Hebrew Time #10 - The Hebrew Nouns, Adjectives, Dual and Plural Forms
Welcome to Hebrew Time #10! For those of us who are joining now – Hebrew Time is a series of weekly posts about the Hebrew language, Israel, and the Jewish people.
You can see the previous post here
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Today we are going to talk about the Hebrew nouns, adjectives, dual and plural forms.
In Hebrew there are two genders: masculine and feminine.
Each verb in Hebrew has its own gender, even though some nouns have both masculine and feminine forms.
Basically, there are no guidelines which helps us know what is the noun’s gender - but we can figure it out through the adjective (we will get back to this later).
Examples for masculine verbs:
Examples for feminine verbs:
Nouns that have both masculine and feminine forms
These nouns are usually animals.
In order to make a masculine animal noun into a feminine animal noun, we just add the letter “ה”.
Beware that some animals have their special nouns for masculine and feminine and some have only feminine or masculine form.
We’ll give some examples for the rule we explained:
Dual and Plural
The plural form in Hebrew not like in other languages, as it depends on the noun’s gender.
There are two possible situations when making a singular noun into plural noun:
When making a masculine singular noun into plural noun, we add “יִם”(im) to the end of the noun(note: if the noun ends in the letter “ה”, we omit it).
- House - בַּיִת
->Houses - בָּתִּים
- Apple -תָפוּח
->Apples - תַּפּוּחִים
- Man - גֶבֶר
-> Men - גְּבָרִים
When making a feminine singular noun into plural noun, we add “וֹת”(ot) to the end of the noun(note: if the noun ends in the letter “ה”, we omit it).
Note: There are some nouns which their plural form goes by the opposite gender (masculine plural form for singular feminine noun and the opposite). There is no way of knowing, you just have to learn these exceptions.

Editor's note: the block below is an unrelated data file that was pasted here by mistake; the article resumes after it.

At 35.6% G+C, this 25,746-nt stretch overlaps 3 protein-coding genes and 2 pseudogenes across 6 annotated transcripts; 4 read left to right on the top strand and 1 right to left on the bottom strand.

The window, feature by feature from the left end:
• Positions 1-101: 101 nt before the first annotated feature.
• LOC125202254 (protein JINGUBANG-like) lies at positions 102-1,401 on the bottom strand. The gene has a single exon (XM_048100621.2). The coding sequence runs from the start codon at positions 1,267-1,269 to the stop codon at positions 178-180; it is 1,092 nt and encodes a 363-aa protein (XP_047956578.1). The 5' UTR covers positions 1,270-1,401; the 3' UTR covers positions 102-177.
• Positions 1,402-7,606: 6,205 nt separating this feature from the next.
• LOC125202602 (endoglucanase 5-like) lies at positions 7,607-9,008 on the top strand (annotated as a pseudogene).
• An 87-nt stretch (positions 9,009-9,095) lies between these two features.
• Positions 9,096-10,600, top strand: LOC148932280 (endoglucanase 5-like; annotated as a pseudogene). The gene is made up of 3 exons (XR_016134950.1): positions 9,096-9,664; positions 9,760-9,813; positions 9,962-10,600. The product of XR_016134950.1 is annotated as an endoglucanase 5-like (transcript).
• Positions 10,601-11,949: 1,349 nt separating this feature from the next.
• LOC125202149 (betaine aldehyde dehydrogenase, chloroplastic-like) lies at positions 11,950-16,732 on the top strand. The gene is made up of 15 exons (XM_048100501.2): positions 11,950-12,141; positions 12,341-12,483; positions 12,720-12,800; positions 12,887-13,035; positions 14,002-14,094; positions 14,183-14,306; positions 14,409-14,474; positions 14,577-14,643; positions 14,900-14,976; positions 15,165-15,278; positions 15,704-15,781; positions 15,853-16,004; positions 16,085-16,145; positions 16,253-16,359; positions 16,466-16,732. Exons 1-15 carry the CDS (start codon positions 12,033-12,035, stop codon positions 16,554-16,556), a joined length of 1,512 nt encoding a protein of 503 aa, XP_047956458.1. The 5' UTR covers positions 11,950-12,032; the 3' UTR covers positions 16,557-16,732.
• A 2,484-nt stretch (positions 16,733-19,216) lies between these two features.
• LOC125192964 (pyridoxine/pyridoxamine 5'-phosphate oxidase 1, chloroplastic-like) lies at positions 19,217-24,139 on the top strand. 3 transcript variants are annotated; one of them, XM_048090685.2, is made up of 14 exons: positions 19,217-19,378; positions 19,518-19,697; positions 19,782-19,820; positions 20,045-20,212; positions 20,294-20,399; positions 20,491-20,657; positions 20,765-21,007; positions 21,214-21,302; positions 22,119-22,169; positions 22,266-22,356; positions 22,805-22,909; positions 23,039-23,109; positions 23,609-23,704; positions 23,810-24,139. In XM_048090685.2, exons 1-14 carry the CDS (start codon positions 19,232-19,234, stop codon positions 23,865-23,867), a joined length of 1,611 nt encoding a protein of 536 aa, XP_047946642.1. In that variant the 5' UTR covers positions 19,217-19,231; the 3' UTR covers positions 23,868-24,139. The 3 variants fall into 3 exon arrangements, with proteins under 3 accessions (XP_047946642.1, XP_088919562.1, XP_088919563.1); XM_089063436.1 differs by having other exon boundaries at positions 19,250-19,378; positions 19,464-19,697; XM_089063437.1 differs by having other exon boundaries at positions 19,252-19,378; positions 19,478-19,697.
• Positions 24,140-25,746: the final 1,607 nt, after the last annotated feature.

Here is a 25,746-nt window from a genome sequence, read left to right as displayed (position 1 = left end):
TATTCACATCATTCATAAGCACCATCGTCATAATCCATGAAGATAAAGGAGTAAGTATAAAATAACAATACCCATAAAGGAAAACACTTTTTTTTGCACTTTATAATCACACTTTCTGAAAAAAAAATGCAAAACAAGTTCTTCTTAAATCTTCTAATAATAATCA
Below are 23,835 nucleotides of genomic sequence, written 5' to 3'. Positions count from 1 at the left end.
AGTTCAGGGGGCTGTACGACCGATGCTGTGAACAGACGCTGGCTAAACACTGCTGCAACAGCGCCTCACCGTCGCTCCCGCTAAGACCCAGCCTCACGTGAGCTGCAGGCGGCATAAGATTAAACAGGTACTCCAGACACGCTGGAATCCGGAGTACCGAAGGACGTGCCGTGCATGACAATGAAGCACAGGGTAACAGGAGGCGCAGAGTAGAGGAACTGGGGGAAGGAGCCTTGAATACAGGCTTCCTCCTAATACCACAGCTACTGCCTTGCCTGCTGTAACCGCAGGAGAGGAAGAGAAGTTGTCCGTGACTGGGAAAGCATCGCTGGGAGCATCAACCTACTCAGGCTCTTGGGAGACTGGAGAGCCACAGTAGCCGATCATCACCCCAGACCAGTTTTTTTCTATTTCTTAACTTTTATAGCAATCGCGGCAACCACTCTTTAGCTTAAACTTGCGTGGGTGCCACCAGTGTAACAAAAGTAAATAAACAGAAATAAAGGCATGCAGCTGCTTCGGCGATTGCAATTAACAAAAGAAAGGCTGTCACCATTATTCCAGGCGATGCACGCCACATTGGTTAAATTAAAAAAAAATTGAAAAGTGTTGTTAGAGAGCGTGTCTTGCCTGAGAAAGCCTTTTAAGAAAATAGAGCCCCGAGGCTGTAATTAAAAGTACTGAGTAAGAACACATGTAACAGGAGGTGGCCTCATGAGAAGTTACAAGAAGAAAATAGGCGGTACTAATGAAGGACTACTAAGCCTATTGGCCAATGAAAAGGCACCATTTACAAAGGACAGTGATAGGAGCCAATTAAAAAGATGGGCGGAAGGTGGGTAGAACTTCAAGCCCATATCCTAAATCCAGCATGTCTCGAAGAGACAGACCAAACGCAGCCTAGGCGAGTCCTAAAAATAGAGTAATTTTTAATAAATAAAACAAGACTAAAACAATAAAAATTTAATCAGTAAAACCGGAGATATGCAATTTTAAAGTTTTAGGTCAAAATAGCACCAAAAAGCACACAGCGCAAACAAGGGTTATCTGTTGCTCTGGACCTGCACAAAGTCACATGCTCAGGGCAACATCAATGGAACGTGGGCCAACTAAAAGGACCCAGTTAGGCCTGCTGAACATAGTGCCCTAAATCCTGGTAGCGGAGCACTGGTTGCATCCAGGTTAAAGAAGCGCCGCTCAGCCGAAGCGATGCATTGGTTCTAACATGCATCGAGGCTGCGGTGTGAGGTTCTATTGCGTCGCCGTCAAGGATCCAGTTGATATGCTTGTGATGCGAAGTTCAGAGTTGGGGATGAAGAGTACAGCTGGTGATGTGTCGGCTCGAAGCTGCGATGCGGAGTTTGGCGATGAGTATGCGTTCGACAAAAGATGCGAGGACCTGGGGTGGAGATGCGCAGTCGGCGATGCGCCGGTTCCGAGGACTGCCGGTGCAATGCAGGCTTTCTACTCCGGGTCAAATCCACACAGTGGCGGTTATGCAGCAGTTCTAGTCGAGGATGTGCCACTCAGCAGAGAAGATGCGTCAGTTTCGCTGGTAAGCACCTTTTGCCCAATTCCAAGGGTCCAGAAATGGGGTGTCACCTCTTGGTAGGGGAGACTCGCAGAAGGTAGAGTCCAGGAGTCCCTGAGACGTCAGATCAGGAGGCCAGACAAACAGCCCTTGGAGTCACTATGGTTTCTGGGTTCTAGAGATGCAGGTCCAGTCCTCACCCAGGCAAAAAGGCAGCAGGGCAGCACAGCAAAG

The dual form doesn’t exist in English, and in the modern Hebrew it exists only in very specific nouns.
The source of this form is in the biblical Hebrew where each noun had singular, dual and plural form.
In modern Hebrew, this form is only exist in words related to time. Some useful dual forms nouns:
For the noun Day -
For the noun Year-
For the noun Month-
For the noun Hour:
The following dual form has no similar forms:
- Two days ago - שִׁלְשׁוֹם
The following dual form is derived from the word Tomorrow:
In Hebrew, in contrast to English, the nouns changes depends on the noun’s gender and number.
In addition, the adjective comes after the noun.
The adjective’s gender goes only by the noun’s singular gender (original gender) - as we said before, there are situations when masculine plural form changes to singular feminine noun and the opposite.
We will use the adjective “גָּדוֹל” (big) for example.
In the masculine singular form we use the basic form of the adjective.
In the masculine plural form we(always) add “יִם” to the adjective.
In the feminine singular form we(always) add “ה” to the end of the adjective.
In the feminine plural we(always) add “וֹת” (ot) to the end of the adjective.
That’s it! You now know how to use nouns and adjectives in Hebrew!
We can't finish without telling you:
See you later!
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Erev Tov! (Good Evening!)
Seeing the words אישה ו גבר has reminded me of something that confuses me and which I would love to know the answer to!
I've seen איש and גבר both used to mean man/a man, but I've only seen the plural - so far as I remember! - as גברים. OTOH, I don't remember seeing woman as anything but איש, but the plural as נשים (which I may have misspelled...). There might very probably be other ones I'm not aware of, because I am still only a beginner, but I wondered if there was logic here I'm missing or if I have just totally misunderstood or... I iz confusled!
Thanks for all you guys' hard work, which is hugely appreciated :D תודה רבה
Right - איש is man, and woman is אישה. The plurals of both are irregular - the plural of אישה is נשים, and the plural of איש is אנשים - BUT, in true patriarchal style, אנשים actually means "people" (even though איש always means "man") . If you want to expressly say "men", you can use the word גבר, which means something more like "bloke", and then use its plural גברים - blokes.
Thanks again for all the wonderful work you guys are doing. I just wanted to say that I learnt the rule for determining the gender of a noun differently from the way you presented it. I was taught that gender is determined from the singular form of the noun. Words ending in "ah" and "taf" are feminine, with everything else being masculine, and there is a limited list of exceptions to this rule (like לילה, אבן and so on). (I have the list somewhere and will try to look it up). On the other hand, whilst there are rules on forming the plural of nouns, there are so many exceptions, it's best to learn each one individually.